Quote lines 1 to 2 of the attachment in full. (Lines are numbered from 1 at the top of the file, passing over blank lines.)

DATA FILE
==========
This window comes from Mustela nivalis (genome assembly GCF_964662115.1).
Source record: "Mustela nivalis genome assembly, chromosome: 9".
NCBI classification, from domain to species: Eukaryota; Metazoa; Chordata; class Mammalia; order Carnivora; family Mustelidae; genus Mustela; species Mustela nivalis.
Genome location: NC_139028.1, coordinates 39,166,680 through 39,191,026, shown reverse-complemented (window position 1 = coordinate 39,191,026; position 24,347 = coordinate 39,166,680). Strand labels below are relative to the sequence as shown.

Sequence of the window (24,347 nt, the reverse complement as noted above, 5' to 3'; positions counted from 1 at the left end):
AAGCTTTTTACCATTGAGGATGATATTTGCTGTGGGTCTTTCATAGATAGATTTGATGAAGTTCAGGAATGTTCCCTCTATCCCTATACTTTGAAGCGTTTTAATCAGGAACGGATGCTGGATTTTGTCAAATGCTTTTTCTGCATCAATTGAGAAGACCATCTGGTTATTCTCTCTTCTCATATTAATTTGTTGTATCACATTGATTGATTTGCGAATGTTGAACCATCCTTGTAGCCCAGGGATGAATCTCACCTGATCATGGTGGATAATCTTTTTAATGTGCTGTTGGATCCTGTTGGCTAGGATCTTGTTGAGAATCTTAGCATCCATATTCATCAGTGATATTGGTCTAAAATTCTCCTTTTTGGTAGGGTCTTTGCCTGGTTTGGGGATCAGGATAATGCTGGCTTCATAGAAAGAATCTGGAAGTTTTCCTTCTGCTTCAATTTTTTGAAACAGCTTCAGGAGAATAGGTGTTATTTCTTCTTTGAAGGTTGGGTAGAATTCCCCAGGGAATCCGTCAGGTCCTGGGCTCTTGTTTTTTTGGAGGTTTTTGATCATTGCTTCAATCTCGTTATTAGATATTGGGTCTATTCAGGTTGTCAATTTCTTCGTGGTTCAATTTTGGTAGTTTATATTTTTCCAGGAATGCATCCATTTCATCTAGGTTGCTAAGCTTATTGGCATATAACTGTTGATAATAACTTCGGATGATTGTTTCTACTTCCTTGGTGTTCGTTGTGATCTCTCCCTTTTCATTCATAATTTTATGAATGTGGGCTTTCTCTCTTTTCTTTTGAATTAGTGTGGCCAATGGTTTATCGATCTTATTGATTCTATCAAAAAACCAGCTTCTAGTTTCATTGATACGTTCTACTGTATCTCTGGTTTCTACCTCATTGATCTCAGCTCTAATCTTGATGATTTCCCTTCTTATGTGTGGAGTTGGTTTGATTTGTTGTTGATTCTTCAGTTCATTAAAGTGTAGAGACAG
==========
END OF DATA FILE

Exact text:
This window comes from Mustela nivalis (genome assembly GCF_964662115.1).
Source record: "Mustela nivalis genome assembly, chromosome: 9".